Thus, I had paid for two more weeks of wasted work and materials and a useless permit. But the crowing event was finding out that neither the architect nor his electrician had a clue about the proper grounding of electrical circuits. One day as a thunder and lightning storm raged through the area, I saw lightning strike about 300 yards away from the house.  Blending with the clap of thunder was Lacey’s scream from the bedroom. She had seen flames shoot out of the electric receptacle into which my laptop computer was plugged. My computer modem was fried and so, at last, was our relationship with our original architect. 

Suffice it to say that we were rescued by some friends who referred us to a knowledgeable electrician, an experienced plumber and a talented architect who appreciated the unique style of our home and seemed to be as enthusiastic as we were about preserving it. Challenges continued, but they were met professionally. 

Q. What would you say is the most important aspect in managing the progress of a renovation?

Lacey:  The first thing one does upon purchasing a house in Mexico is hire a good architect who will supervise the project, even if only minor adjustments are contemplated. Unlike in the United States, he acts as a general contractor and should be a fountain of information ranging from the ridiculous to the sublime. As you can see from what Hank says, above, our first architect proved an utter disaster. The second was a gift from God. 

We were also fortunate to hire, on our own, a marvelously talented carpenter who “lived” in the house for a year, moving from room to room!  He helped us enormously with many of the extra details, i.e., hiring house staff, termite control, watch dogs, the ins and outs of shopping in Morelia, recipes. He even found us a tailor! We also found an incredible electrician, a fascinating man who appreciated and understood the rarity and particular design issues of the house and who never moved a stone or laid a wire without my express and definitely quisquiosa okay. He is a marvelous and gifted man. 
Q. How long did the project take, from purchase of property to move-in?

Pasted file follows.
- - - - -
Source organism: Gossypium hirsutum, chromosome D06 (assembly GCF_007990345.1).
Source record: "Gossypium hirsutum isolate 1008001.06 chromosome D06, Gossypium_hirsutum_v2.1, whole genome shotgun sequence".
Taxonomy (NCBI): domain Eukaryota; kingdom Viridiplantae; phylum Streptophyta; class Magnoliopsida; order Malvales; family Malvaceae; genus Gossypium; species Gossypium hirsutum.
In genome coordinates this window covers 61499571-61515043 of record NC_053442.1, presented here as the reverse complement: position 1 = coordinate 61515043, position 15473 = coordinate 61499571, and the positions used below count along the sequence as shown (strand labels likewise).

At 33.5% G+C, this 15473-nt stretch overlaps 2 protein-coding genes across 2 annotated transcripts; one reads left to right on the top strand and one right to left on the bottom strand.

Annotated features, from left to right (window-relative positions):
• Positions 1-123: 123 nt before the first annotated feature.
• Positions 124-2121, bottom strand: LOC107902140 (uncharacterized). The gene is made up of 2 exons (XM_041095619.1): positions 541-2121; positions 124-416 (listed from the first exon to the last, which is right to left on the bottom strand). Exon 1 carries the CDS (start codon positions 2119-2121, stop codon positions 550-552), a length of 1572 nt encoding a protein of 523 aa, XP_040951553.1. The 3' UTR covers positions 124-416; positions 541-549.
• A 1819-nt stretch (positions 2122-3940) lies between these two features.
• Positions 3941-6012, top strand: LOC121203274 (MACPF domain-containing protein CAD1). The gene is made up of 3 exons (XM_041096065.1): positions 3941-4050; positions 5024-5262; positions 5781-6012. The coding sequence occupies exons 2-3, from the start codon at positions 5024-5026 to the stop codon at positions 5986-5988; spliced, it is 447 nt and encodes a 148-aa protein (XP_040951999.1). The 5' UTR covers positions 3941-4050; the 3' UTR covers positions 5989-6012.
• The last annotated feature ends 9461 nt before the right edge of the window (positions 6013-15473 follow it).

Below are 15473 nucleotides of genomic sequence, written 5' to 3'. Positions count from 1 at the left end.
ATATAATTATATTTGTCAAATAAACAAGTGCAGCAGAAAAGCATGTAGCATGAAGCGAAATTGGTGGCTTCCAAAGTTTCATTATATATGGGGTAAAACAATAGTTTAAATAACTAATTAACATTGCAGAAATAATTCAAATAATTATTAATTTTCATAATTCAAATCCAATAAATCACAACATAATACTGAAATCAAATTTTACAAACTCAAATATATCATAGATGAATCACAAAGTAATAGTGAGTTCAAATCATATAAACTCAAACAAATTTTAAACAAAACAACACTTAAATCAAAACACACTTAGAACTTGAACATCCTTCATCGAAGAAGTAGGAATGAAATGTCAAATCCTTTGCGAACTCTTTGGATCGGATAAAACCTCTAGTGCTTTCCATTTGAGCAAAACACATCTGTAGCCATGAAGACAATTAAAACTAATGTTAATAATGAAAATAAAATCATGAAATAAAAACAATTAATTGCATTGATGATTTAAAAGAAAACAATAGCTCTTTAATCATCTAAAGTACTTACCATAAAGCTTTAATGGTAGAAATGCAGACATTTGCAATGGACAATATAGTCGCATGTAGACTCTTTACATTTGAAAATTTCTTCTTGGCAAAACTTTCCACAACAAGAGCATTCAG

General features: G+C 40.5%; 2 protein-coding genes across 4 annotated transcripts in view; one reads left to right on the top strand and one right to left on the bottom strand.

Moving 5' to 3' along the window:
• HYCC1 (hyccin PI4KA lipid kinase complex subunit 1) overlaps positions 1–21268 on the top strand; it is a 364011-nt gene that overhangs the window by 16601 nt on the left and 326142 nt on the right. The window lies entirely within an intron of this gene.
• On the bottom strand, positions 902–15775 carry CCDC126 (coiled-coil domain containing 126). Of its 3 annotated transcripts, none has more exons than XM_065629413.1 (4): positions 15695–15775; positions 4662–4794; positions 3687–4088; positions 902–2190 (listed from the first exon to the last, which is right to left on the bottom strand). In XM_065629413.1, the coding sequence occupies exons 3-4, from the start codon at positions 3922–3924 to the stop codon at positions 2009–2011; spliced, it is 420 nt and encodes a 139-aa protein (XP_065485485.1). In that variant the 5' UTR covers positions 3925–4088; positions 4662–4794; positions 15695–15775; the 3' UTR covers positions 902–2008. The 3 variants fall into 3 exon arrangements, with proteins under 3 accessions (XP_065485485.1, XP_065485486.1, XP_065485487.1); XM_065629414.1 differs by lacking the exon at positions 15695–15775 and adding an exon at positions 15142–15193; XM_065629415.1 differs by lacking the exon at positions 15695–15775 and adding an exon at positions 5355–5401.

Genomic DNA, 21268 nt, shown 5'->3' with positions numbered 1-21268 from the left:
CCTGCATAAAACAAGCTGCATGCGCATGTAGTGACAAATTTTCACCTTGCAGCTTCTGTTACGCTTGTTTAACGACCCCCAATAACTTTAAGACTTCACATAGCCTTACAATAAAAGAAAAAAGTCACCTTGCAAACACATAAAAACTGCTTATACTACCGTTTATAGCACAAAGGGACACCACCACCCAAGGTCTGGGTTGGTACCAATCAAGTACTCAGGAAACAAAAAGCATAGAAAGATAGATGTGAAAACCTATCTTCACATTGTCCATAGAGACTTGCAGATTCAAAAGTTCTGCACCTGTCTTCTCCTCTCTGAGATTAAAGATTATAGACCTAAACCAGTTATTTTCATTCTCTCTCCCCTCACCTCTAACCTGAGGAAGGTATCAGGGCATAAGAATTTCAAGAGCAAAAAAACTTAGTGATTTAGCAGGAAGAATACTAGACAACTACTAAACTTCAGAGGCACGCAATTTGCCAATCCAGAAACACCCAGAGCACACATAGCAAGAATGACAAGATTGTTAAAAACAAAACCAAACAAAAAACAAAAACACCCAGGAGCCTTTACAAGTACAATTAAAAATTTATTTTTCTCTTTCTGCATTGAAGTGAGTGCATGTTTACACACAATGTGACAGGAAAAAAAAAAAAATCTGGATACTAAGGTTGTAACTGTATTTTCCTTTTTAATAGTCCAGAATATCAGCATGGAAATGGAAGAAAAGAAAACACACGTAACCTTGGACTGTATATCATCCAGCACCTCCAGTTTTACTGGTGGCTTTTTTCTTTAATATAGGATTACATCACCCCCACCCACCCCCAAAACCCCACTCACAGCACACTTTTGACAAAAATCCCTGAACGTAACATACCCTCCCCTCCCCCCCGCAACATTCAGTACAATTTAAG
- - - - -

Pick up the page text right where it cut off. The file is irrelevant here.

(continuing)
Lacey: From time of purchase to the time when we were actually able to live in the house and unpack the first half, 15 months elapsed. It took another six months or so before I could unpack the rest of the house and it could be completely used. 

Q. Is there anything you would do differently if you were to do this again? 

Lacey: We would make certain to select and verify the credentials of an excellent architect from the get go. As it was, we lost six months and had to redo nearly everything as well as suffering extensive damage from that flooding incident.

Q. With which portions of the project were you most pleased/most frustrated?

Lacey: We understood Mexico and its ability to infuriate and enchant simultaneously. If one is going to be frustrated one does not belong here. The wait was worth it. We are extremely happy here and completely satisfied with the finished project. However, one must also understand that in Mexico deterioration is rapid and extreme and the householder must be vigilant so that things do not get out of control. We are now in our sixth year here and for the last 18 months have had to begin to make repairs. That is the way of things here. 

Q. What advice would you give others contemplating renovating a home in Mexico? 

Lacey and Hank:  In addition to the overriding importance of selecting a good architect, we would give the following three pieces of advice: 1.) Don’t dispose of all of your belongings from your original home. Bring what you can and store the rest just in case things don’t work out; 2.) Do NOT try to come here to live unless you have previously rented for at least six months, preferably for a year. This is a third world country and not for everyone; 3.) One definitely must have a working knowledge of Spanish – to make friends, to shop, to deal with tradesmen and contractors, to go to the doctor and dentist, to take care of immigration issues and to be an aware and informed member of your community. This is not a user-friendly city, although it is a very beautiful one.